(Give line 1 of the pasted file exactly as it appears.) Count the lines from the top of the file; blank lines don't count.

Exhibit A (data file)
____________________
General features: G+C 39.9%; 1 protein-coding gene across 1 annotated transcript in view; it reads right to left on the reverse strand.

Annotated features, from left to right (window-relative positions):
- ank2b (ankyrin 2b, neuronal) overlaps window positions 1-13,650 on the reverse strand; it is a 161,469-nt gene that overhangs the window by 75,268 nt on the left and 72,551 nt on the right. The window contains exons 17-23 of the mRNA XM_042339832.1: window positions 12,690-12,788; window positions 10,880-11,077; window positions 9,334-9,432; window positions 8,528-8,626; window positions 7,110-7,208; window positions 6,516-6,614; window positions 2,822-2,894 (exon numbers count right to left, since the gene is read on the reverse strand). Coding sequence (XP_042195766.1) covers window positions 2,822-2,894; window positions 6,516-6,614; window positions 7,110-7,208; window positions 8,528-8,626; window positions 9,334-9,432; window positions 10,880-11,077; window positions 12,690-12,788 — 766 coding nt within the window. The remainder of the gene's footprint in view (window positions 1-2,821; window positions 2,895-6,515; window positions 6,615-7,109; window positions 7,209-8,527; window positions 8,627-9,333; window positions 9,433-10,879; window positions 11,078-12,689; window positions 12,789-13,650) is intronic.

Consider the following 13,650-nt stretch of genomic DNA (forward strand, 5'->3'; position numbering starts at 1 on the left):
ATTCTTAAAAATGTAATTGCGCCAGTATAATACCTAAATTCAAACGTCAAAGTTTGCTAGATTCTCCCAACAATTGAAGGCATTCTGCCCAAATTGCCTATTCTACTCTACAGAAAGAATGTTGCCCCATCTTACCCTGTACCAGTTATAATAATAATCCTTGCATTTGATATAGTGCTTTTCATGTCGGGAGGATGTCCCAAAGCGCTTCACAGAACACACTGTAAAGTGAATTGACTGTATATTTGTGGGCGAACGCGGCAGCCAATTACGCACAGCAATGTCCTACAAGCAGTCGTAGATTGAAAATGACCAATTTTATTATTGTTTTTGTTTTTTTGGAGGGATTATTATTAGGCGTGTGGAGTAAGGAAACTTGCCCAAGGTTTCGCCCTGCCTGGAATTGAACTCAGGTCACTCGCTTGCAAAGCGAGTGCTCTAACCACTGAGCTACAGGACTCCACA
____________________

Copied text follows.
General features: G+C 39.9%; 1 protein-coding gene across 1 annotated transcript in view; it reads right to left on the reverse strand.